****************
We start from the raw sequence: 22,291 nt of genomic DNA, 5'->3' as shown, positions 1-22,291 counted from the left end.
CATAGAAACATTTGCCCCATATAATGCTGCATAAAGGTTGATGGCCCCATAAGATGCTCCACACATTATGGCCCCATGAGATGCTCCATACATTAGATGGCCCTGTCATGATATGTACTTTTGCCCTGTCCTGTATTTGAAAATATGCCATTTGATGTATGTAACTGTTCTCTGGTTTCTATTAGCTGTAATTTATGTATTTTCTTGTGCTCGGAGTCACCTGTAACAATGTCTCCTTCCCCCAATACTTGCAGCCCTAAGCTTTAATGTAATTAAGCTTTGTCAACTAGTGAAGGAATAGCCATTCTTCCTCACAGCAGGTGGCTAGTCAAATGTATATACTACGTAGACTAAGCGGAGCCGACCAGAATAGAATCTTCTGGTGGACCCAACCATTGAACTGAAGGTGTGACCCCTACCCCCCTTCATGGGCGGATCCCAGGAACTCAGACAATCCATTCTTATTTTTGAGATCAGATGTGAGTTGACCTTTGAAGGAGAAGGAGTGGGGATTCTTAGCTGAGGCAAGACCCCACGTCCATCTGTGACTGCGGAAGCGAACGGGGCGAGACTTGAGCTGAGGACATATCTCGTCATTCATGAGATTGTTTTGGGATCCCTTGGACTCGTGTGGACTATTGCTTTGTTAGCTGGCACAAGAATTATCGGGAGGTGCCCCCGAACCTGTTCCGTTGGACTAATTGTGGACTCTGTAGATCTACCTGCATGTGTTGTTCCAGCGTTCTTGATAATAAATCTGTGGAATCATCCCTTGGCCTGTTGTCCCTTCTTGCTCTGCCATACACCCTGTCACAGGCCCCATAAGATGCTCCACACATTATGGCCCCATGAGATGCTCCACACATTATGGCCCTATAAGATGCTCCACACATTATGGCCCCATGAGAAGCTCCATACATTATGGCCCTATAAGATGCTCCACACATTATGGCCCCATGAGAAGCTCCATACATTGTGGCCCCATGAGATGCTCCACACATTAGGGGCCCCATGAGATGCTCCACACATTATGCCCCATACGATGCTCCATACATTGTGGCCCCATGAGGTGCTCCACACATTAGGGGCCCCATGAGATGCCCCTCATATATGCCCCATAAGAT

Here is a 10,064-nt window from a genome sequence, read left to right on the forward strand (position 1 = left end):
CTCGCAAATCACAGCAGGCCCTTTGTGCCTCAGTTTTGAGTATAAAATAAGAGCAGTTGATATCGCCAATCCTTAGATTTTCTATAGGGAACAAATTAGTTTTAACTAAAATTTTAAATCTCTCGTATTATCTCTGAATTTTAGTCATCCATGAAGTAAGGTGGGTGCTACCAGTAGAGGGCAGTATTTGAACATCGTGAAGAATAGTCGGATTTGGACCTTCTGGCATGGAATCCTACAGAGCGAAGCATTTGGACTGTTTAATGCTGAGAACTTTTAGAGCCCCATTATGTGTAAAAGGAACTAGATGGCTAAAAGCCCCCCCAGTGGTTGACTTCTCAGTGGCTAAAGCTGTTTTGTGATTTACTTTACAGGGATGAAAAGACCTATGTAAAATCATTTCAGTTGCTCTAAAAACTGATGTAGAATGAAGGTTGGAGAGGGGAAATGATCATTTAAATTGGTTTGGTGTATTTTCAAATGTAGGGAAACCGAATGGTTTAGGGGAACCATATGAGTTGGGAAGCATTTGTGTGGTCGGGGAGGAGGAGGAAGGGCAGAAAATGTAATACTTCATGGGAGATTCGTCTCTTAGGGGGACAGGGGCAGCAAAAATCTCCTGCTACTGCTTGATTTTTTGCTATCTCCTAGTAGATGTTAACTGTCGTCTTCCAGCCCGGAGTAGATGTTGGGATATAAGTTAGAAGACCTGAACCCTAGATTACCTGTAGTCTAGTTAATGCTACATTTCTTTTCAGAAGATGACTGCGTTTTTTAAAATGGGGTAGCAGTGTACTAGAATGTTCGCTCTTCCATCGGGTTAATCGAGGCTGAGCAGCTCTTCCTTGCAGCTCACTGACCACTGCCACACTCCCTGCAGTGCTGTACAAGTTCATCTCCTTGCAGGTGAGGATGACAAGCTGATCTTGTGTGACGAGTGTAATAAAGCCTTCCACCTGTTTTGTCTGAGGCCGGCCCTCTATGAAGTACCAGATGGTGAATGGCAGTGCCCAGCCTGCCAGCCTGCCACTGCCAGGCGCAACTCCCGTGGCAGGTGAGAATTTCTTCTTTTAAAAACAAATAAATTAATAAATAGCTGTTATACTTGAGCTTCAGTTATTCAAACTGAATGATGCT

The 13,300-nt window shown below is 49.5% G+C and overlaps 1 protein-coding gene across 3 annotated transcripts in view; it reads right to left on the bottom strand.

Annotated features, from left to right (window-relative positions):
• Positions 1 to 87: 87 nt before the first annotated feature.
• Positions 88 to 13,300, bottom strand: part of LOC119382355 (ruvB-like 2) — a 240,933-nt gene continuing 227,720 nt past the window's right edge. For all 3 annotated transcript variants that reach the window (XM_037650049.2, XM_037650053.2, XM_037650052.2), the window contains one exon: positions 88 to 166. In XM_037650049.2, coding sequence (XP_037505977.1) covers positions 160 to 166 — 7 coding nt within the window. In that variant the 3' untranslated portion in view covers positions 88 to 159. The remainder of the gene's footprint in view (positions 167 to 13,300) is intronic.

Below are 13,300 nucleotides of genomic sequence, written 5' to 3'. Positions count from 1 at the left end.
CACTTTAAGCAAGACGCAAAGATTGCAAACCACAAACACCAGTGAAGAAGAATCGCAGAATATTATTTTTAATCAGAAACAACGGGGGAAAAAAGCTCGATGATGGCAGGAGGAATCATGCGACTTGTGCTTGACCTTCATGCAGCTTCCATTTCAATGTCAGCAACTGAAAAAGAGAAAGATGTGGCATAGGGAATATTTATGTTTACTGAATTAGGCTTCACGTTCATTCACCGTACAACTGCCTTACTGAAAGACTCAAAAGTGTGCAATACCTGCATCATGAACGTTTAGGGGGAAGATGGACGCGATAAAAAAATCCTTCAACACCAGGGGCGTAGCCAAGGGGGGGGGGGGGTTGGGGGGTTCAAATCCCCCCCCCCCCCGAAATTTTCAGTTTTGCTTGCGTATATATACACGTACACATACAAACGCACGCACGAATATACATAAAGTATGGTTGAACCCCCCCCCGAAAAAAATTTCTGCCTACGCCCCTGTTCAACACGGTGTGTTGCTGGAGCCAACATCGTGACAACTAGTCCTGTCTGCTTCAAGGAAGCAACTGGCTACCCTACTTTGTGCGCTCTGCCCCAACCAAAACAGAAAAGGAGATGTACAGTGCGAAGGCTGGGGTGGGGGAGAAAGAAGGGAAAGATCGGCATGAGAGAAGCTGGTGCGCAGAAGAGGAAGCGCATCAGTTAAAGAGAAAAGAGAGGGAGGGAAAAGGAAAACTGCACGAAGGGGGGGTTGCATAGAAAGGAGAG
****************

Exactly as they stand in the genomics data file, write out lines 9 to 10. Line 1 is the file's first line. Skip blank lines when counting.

Below are 13,300 nucleotides of genomic sequence, written 5' to 3'. Positions count from 1 at the left end.
CACTTTAAGCAAGACGCAAAGATTGCAAACCACAAACACCAGTGAAGAAGAATCGCAGAATATTATTTTTAATCAGAAACAACGGGGGAAAAAAGCTCGATGATGGCAGGAGGAATCATGCGACTTGTGCTTGACCTTCATGCAGCTTCCATTTCAATGTCAGCAACTGAAAAAGAGAAAGATGTGGCATAGGGAATATTTATGTTTACTGAATTAGGCTTCACGTTCATTCACCGTACAACTGCCTTACTGAAAGACTCAAAAGTGTGCAATACCTGCATCATGAACGTTTAGGGGGAAGATGGACGCGATAAAAAAATCCTTCAACACCAGGGGCGTAGCCAAGGGGGGGGGGGGGTTGGGGGGTTCAAATCCCCCCCCCCCCCGAAATTTTCAGTTTTGCTTGCGTATATATACACGTACACATACAAACGCACGCACGAATATACATAAAGTATGGTTGAACCCCCCCCCGAAAAAAATTTCTGCCTACGCCCCTGTTCAACACGGTGTGTTGCTGGAGCCAACATCGTGACAACTAGTCCTGTCTGCTTCAAGGAAGCAACTGGCTACCCTACTTTGTGCGCTCTGCCCCAACCAAAACAGAAAAGGAGATGTACAGTGCGAAGGCTGGGGTGGGGGAGAAAGAAGGGAAAGATCGGCATGAGAGAAGCTGGTGCGCAGAAGAGGAAGCGCATCAGTTAAAGAGAAAAGAGAGGGAGGGAAAAGGAAAACTGCACGAAGGGGGGGTTGCATAGAAAGGAGAG